Targeting Santa Monica homeowners in order to build mini-mansions

The housing market in Santa Monica, California is apparently in good shape: homeowners are being targeted by those who want to tear down their smaller homes and build bigger ones.

Santa Monicans are being targeted by real estate agents representing developers looking to turn small homes in desirable neighborhoods into mini-mansions that can be sold for double the original asking price.

The agents tend to single out older homes, often taking up a relatively small portion of the parcel on which they sit, offering a cash purchase and a promise by the buyer to take care of normal closing costs, provided the homeowner does not broadcast their intent to sell.

Residents report notes left on their doors, direct mail bearing a picture of their own home and even direct phone calls soliciting sales.

That practice is called by many names, including off-market listing, pocket listing or quiet listing, and while it is completely legal, it often is a bad deal for sellers in hot markets like Santa Monica, said Don Faught, president of the California Association of Realtors…

Sosin led the charge in the late 1990s against “McMansions,” homes built to the margins of their property lines. They overshadowed neighboring properties, and led to the death of many mature trees that had to be removed so that the home could be built out.

Her work resulted in new rules around single-family homes, requiring set backs and imposing controls over how much of a parcel can be covered.

The attempts to build to even those restricted maximums are unwelcome, she said, because they only succeed in making neighborhoods more expensive to move in to and replace quaint, well-loved homes with larger versions.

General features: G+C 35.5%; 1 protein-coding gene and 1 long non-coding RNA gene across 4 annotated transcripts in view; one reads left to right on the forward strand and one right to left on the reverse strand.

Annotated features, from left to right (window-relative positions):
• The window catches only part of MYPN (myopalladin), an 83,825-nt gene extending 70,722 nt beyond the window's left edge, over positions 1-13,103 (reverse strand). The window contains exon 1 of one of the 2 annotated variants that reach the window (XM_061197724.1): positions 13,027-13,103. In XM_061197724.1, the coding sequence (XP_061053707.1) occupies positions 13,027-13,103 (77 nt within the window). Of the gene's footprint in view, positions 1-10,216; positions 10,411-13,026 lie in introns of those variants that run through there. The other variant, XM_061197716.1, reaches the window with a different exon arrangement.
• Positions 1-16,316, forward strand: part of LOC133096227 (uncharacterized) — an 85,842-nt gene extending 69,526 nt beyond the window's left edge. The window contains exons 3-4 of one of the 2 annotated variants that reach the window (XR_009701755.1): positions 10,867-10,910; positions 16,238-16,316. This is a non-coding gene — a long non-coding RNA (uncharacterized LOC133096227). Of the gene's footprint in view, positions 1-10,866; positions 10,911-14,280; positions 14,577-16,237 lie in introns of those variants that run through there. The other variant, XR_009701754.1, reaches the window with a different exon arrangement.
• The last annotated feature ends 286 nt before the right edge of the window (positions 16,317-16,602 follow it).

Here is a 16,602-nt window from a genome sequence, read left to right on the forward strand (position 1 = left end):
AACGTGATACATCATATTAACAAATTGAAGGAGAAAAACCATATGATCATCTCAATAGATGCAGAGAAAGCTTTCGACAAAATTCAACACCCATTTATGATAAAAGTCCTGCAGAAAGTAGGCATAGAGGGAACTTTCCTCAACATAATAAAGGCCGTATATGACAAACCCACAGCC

It sounds like the resident quoted above is ready for a teardown battle, should one develop, but the article makes it sound like people are generally unhappy with this approach. The real question in my mind is whether these sorts of real estate tactics are successful. Does this suggest developers are worried about how the community will react to more public plans to build bigger teardowns or is this primarily a way to get real estate at a cheaper price before it hits the open market? Either way, I would want to know how many homeowners actually sell their homes in such a way and how they negotiate the peer pressure in the neighborhood versus the offer from developers.

Also, is the use of the term “mini-mansion” intended to avoid using the term McMansion? I would expect McMansion in this sort of situation, particularly from unhappy residents…

h/t Curbed

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